Common forms of computer-readable media include, for example, a floppy disk, a flexible disk, hard disk, magnetic tape, or any other magnetic medium, a CD-ROM, any other optical medium, punch cards, paper tape, any other physical medium with patterns of holes, a RAM, a PROM, and EPROM, a FLASH-EPROM, any other memory chip or cartridge, a carrier wave as described hereinafter, or any other medium from which a computer can read.

Various forms of computer readable media may be involved in carrying one or more sequences of one or more instructions to processor 405 for execution. For example, the instructions may initially be carried on a magnetic disk of a remote computer. The remote computer can load the instructions into its dynamic memory and send the instructions over a telephone line using a modem. A modem local to computer system 400 can receive the data on the telephone line and use an infra-red transmitter to convert the data to an infra-red signal. An infra-red detector can receive the data carried in the infra-red signal and appropriate circuitry can place the data on bus 402. Bus 402 carries the data to main memory 406, from which processor 405 retrieves and executes the instructions. The instructions received by main memory 406 may optionally be stored on storage device 410 either before or after execution by processor 405.

Computer system 400 also includes a communication interface 415 coupled to bus 402. Communication interface 415 provides a two-way data communication coupling to a network link 420 that is connected to a local network 422. Local network 422 may interconnect multiple computers (as described above). For example, communication interface 418 may be an integrated services digital network (ISDN) card or a modem to provide a data communication connection to a corresponding type of telephone line. As another example, communication interface 415 may be a local area network (LAN) card to provide a data communication connection to a compatible LAN. Wireless links may also be implemented. In any such implementation, communication interface 415 sends and receives electrical, electromagnetic or optical signals that carry digital data streams representing various types of information.

Network link 420 typically provides data communication through one or more networks to other data devices. For example, network link 420 may provide a connection through local network 422 to a host computer 425 or to data equipment operated by an Internet Service Provider (ISP) 426. ISP 426 in turn provides data communication services through the world wide packet data communication network 428 now commonly referred to as the “Internet”. Local network 422 and network 428 both use electrical, electromagnetic or optical signals that carry digital data streams. The signals through the various networks and the signals on network link 420 and through communication interface 418, which carry the digital data to and from computer system 400, are exemplary forms of carrier waves transporting the information.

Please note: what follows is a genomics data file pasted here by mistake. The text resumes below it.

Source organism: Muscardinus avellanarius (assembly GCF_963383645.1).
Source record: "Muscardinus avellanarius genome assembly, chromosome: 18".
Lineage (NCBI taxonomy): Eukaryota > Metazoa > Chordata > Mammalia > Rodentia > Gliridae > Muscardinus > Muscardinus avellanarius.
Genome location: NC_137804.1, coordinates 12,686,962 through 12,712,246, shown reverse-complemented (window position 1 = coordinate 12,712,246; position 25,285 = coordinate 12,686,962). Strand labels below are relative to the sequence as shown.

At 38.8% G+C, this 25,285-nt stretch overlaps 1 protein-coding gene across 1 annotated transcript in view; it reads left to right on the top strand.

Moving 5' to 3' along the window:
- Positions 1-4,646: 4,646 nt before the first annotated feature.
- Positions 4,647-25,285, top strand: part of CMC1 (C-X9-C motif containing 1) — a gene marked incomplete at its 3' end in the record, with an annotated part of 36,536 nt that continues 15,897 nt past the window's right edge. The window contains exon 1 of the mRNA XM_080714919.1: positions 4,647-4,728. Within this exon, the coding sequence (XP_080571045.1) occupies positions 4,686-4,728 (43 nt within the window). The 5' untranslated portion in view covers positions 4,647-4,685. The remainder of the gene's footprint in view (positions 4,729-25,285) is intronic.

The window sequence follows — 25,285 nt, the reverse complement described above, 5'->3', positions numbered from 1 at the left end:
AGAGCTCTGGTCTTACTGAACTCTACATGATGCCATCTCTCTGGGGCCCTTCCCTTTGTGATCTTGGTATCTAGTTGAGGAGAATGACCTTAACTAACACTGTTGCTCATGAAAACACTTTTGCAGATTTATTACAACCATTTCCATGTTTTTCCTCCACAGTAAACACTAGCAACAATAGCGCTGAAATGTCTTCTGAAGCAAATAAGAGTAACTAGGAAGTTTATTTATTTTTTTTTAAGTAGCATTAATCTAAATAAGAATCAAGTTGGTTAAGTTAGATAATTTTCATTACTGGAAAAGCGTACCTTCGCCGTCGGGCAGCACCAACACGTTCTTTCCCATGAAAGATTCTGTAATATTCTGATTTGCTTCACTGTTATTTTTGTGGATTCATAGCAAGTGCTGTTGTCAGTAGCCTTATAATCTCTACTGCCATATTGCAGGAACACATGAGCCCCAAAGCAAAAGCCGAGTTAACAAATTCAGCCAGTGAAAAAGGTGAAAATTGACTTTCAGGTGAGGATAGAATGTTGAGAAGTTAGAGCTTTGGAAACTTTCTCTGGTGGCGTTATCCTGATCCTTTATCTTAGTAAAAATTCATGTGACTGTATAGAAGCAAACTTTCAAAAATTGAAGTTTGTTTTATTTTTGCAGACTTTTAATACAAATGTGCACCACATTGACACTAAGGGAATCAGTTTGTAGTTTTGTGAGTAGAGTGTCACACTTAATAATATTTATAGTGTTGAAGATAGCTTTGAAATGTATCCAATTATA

Computer system 400 can send messages and receive data, including program code, through the network(s), network link 420 and communication interface 418. In the Internet example, a server 440 might transmit a requested code for an application program through Internet 428, ISP 426, local network 422 and communication interface 415. In accordance with the invention, one such downloaded application provides for implementing automated disk-oriented backups for databases, as described herein.

The received code may be executed by processor 405 as it is received, and/or stored in storage device 410, or other non-volatile storage for later execution. In this manner, computer system 400 may obtain application code in the form of a carrier wave.

Numerous modifications and adaptations of the embodiments described herein will be apparent to the skilled artisan in view of the disclosure. For example, although in some embodiments the act of deleting a file, in order to free up space for a new file, is performed automatically by a programmed computer, in other embodiments one or more of such acts are performed by the computer under manual direction (by a human). For example, the computer may display a message to the human identifying a list of files about to be deleted, and delete the files (to free space for new file(s)) only after approval by the human. Therefore, numerous such modifications and adaptations of the embodiments described herein are encompassed by the attached claims.

Moreover, in several embodiments, a computer-readable storage medium (such as but not limited to memory, RAM, ROM and disk) stores instructions to cause a computer to perform various acts of the type described herein.

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Classifications
U.S. Classification707/640, 707/653
International ClassificationG06F7/00, G06F12/00, G06F17/00
Cooperative ClassificationG06F11/1456, G06F11/1458
European ClassificationG06F11/14A10P